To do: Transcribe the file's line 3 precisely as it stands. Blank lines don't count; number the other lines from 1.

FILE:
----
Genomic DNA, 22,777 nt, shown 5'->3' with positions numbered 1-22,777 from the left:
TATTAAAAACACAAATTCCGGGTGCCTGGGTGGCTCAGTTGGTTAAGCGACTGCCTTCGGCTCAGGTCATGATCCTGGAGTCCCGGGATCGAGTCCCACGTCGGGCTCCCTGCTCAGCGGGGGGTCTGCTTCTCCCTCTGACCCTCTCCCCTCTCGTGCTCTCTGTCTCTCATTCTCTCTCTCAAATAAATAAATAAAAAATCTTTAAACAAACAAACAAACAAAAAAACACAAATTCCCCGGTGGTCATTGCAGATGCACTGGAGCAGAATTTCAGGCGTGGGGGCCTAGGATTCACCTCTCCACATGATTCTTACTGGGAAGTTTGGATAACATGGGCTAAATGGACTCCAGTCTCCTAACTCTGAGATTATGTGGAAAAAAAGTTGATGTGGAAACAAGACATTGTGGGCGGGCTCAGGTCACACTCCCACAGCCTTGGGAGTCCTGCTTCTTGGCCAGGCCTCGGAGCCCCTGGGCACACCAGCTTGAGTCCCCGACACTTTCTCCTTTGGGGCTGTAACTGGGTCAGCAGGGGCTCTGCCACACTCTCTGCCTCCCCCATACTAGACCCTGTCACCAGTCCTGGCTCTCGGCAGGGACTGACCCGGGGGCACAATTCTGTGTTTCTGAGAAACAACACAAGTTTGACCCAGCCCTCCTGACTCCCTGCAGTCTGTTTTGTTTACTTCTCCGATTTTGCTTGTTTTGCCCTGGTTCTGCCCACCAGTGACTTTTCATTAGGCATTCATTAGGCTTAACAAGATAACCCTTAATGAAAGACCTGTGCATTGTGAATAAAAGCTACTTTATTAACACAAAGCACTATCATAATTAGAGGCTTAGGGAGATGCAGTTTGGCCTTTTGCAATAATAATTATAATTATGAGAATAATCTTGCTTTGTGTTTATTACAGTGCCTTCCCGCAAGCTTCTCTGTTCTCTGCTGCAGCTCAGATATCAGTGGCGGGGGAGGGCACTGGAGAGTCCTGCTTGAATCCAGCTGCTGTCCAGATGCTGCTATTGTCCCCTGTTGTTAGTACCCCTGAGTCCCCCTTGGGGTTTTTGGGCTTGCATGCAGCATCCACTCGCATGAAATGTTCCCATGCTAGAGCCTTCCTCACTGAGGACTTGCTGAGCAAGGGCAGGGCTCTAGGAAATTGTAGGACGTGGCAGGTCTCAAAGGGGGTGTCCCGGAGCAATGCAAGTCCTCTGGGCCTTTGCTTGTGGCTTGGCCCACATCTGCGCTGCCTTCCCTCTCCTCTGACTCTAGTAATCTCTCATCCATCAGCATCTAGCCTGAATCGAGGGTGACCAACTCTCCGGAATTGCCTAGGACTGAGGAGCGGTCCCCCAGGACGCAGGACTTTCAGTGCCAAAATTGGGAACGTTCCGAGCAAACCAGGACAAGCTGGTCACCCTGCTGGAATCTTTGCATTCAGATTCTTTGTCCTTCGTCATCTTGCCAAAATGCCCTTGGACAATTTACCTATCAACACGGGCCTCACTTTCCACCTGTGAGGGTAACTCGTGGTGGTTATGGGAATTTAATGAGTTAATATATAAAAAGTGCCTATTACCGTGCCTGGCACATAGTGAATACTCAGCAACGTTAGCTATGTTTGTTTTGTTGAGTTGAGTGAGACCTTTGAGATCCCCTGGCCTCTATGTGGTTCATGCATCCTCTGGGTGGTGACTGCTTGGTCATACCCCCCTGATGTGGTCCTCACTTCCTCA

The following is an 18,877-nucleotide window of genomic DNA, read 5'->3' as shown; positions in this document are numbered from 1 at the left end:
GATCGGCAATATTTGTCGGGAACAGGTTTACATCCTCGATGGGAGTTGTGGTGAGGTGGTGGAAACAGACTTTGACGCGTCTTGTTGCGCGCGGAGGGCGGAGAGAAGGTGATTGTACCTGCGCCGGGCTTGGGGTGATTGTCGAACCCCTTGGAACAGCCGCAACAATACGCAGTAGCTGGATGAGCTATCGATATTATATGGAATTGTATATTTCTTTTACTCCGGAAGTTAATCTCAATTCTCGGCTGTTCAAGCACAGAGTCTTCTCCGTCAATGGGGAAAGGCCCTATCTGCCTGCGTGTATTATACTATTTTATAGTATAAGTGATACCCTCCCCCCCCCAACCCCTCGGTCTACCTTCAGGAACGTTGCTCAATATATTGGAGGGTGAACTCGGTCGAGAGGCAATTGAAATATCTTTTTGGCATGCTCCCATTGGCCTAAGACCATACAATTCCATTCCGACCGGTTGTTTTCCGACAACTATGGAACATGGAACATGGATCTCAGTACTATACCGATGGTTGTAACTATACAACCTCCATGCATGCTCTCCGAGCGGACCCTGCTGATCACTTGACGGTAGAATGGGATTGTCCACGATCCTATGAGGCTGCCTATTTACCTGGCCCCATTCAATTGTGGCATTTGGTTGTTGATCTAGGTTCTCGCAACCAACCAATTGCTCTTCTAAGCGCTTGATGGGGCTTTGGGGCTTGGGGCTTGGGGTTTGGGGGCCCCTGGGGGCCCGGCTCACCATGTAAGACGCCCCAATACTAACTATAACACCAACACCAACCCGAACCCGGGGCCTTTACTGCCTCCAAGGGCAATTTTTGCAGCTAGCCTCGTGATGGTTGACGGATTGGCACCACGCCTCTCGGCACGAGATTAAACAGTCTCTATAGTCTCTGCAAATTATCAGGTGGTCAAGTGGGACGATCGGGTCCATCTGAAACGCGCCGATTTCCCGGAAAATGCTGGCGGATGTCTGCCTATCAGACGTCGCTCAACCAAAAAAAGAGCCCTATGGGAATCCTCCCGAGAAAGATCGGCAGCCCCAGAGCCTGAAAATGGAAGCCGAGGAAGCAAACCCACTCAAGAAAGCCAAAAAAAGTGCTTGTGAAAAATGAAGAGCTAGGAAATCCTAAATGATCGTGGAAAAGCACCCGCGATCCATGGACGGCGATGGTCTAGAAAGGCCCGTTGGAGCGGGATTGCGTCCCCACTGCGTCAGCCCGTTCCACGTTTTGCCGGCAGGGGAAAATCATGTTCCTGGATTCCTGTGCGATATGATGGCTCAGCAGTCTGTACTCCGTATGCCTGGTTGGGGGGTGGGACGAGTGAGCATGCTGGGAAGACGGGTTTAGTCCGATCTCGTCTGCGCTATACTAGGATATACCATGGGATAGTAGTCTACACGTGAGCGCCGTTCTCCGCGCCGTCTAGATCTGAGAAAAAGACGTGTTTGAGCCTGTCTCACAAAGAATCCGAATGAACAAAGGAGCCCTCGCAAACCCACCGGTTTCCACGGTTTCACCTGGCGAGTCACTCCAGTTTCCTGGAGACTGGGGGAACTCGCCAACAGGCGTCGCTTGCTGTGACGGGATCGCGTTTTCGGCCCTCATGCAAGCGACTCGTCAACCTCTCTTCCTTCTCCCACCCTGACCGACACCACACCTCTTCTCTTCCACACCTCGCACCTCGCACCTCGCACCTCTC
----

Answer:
The following is an 18,877-nucleotide window of genomic DNA, read 5'->3' as shown; positions in this document are numbered from 1 at the left end: